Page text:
In their methods section, Agbaje, Rogers, McVicar, McClure, Atkinson, Mallidis, and Lewis describe how they obtained participants and collected their sperm before analyzing it using conventional semen analyses, Comet assays, and Long-PCR. They recruited twenty-seven men with Type-1 diabetes, a type of diabetes where the body is incapable of producing enough insulin to regulate blood sugar, from the Royal Victoria Hospital in Belfast, Northern Ireland. The researchers also enrolled twenty-nine non-diabetic men from the Royal Maternity Hospital in Belfast, Northern Ireland, as a control group. After two to five days of sexual abstinence, each man provided a semen sample that a lab technician immediately incubated and analyzed for volume, movement, structure, and count. The lab technician used the remaining semen for the additional molecular tests.

The researchers used both Comet assay and Long-PCR to conduct the molecular tests on the sperm samples. Cancer researchers use the Comet assay, or single cell gel electrophoresis, to detect DNA fragmentation within a cell’s nucleus, a pouch that contains tightly folded DNA. Because the Comet assay separates nuclear DNA, or nDNA, by size, if there is fragmentation, the resulting image on the gel will look like a comet. Researchers can test for additional damage like DNA deletions within mitochondria, a membrane-bound sac that produces energy for the cell, using long-range polymerase chain reaction, or Long-PCR. Additionally, other studies had associated those deletions with impaired sperm movement and infertility. Therefore, if diabetes was proven to cause sperm DNA damage, there could be significant negative effects on male fertility. To conduct the Comet assay, Agbaje, Rogers, McVicar, McClure, Atkinson, Mallidis, and Lewis first embedded the sperm in agarose gel, which served as the medium for the test. Then the researchers freed the nDNA from the sperm before testing it for fragmentation possibly caused by diabetes. To then look for mtDNA deletions possibly caused by diabetes, researchers isolated mtDNA from the sperm cells and multiplied it to a testable amount using Long-PCR.

Agbaje, Rogers, McVicar, McClure, Atkinson, Mallidis, and Lewis found that, in comparison with the control group, sperm from the diabetic men had normal concentration, movement, and shape, but higher levels of nDNA fragmentation and mtDNA deletions. Under the World Health Organization’s general standards for conventional semen analysis, the diabetic men had normal semen profiles with only one exception. The diabetic men had a slightly smaller volume of semen than non-diabetic men. However, the results from the molecular techniques showed a much larger difference between the control group and diabetic men. The average percentage of fragmented sperm nDNA was thirty-two percent in the control group and fifty-three percent in the diabetic group, which the authors assert may suggest that diabetes is linked with increased sperm DNA fragmentation. Although the size of the mtDNA deletions did not differ significantly between both groups, men in the diabetic group had an average of four mtDNA deletions in comparison to men in the control group, who had an average of three. In some specific cases, one mtDNA deletion may cause certain life-threatening syndromes.

In their article’s discussion, Agbaje and colleagues explore the general relationship between sperm genetic integrity and male fertility and examine why diabetes could lead to sperm damage. They referenced one study conducted in 2002 by Ian Morris and colleagues at St. Mary’s Hospital in Manchester, England, where the researchers found that nDNA damage detected by Comet assay was predictive of failed embryonic development in assisted reproductive technologies. Agbaje, Rogers, McVicar, McClure, Atkinson, Mallidis, and Lewis state that they also found that men who smoke experience increased levels of sperm DNA damage, and produce children who are more likely to suffer from childhood cancers such as leukemia and lymphoma. They reiterate that elevated sperm DNA damage decreases fertility and hypothesize that diabetes can be responsible for similar damage due to the oxidative stress it can cause in cells. Oxidative stress happens when there is an imbalance between unstable oxygen free radicals, molecules with one or more unpaired electrons, and antioxidants, substances that neutralize free radicals.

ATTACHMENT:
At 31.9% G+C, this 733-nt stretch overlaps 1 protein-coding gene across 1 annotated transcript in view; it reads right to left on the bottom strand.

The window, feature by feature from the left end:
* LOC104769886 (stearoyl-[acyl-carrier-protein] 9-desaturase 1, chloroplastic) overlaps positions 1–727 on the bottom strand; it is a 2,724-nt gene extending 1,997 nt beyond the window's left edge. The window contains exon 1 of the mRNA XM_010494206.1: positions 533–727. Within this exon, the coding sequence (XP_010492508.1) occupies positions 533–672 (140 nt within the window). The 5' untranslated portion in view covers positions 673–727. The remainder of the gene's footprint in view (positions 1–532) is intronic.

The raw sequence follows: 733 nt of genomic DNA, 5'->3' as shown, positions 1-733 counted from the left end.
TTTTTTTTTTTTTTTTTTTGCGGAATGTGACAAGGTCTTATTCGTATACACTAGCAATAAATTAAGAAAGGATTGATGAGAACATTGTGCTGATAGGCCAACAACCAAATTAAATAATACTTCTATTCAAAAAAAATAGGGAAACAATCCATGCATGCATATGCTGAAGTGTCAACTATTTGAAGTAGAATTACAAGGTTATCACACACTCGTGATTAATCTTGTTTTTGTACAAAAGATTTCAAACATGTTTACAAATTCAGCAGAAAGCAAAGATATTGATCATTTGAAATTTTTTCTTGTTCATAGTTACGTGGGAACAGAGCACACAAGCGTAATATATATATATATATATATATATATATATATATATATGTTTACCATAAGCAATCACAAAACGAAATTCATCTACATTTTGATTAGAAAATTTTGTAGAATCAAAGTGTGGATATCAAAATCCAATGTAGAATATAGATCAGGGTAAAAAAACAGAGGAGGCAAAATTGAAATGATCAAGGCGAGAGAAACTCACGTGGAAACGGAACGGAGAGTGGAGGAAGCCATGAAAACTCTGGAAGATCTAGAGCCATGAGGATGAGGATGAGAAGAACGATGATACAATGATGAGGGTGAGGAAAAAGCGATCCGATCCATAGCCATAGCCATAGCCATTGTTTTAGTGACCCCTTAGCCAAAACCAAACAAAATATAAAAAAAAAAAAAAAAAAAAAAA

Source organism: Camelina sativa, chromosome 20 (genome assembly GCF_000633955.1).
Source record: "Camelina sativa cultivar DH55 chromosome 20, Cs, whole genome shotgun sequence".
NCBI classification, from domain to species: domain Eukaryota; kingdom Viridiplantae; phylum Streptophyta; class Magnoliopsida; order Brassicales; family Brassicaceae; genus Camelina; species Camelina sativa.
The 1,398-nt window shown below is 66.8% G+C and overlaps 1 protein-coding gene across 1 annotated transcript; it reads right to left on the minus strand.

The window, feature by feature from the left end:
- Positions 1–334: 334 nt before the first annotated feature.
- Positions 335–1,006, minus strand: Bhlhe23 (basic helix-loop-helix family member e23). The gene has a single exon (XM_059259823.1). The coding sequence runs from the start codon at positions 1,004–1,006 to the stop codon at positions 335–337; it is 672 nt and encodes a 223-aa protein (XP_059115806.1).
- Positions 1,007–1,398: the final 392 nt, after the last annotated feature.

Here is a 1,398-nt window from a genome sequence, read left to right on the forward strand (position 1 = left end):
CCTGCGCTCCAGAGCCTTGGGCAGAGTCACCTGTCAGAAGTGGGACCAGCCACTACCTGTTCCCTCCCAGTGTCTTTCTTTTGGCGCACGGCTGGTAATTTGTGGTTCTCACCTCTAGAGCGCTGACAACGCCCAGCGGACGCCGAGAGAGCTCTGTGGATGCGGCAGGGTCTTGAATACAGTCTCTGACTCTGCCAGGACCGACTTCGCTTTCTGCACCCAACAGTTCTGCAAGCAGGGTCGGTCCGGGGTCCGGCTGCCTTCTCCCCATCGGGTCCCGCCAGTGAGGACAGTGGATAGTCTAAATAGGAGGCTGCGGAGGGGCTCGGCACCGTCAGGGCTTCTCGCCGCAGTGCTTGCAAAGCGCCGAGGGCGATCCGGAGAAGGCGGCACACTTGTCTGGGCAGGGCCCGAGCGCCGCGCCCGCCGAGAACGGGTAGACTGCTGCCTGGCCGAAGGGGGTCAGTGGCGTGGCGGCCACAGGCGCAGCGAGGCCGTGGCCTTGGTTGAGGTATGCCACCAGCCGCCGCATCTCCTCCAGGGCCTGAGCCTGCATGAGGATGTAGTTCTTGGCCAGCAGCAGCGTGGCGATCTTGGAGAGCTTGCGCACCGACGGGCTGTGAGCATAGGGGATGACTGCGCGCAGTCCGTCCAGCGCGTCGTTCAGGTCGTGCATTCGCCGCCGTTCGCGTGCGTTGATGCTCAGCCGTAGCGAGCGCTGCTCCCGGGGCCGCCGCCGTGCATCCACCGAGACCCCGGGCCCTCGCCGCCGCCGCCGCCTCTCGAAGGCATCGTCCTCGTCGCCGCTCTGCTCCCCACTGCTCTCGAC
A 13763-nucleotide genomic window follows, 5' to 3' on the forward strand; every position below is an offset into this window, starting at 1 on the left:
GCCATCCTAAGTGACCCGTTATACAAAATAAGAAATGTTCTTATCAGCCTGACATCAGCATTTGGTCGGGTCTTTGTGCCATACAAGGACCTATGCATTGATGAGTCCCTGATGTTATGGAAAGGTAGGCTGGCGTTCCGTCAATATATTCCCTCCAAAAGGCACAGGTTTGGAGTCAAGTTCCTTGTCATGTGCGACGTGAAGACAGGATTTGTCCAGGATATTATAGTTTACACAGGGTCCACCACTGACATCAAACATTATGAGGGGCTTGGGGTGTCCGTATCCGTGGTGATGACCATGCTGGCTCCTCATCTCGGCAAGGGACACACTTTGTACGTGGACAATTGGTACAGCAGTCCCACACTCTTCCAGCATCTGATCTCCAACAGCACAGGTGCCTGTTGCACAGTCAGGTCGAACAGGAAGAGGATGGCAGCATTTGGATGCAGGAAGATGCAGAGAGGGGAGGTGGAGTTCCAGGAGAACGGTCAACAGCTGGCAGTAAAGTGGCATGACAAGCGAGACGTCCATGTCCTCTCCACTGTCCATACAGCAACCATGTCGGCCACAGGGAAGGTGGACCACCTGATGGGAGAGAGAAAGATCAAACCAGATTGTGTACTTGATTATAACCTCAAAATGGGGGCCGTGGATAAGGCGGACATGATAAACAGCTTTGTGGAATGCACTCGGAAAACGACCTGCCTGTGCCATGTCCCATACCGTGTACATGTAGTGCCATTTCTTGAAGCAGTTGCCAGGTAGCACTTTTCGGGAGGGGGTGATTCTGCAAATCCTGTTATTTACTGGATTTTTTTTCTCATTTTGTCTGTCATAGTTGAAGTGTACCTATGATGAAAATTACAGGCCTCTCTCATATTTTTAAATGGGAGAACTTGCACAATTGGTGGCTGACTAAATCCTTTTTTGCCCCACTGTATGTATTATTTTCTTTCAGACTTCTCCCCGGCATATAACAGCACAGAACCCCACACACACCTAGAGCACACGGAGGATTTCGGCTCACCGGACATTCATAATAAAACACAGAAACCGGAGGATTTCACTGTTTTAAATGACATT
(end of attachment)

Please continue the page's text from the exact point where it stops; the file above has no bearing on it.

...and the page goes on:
Since the authors published “Diabetes Mellitus: Implications” in 2007, researchers from other institutions have further examined the relationship between diabetes and oxidative stress. Some of that research has focused on advanced glycation end-products, or AGE, which are proteins or fats that have been glycated, or bonded to sugar. Men with diabetes have higher levels of AGEs in their reproductive tracts, and AGEs have been shown to trigger oxidative stress in cells. In other words, it is possible that the presence of AGEs in excessive amounts can become harmful to sperm DNA, potentially leading to issues with fertility. Animal-derived foods high in protein and fat tend to be AGE-rich, while foods high in carbohydrates like fruits, vegetables, and whole grains tend to have low amounts of AGEs. However, it is unclear how much of a role diet plays in heightened amounts of AGEs in those with diabetes. Research has also found that increased levels of blood sugar create AGEs within the body itself. The authors of "Diabetes Mellitus: Implications" suggest that additional studies will help pinpoint why diabetes causes oxidative stress, as well as the extent of diabetes’ role in sperm DNA damage.


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How to cite

Lane, Alison, "“Insulin Dependent Diabetes Mellitus: Implications for Male Reproductive Function” (2007), by Ishola Agbaje, Deirdre Rogers, Carmel McVicar, Neil McClure, Albert Atkinson, Con Mallidis, and Sheena Lewis". Embryo Project Encyclopedia (2021-03-17). ISSN: 1940-5030 http://embryo.asu.edu/handle/10776/13239.

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Arizona State University. School of Life Sciences. Center for Biology and Society. Embryo Project Encyclopedia.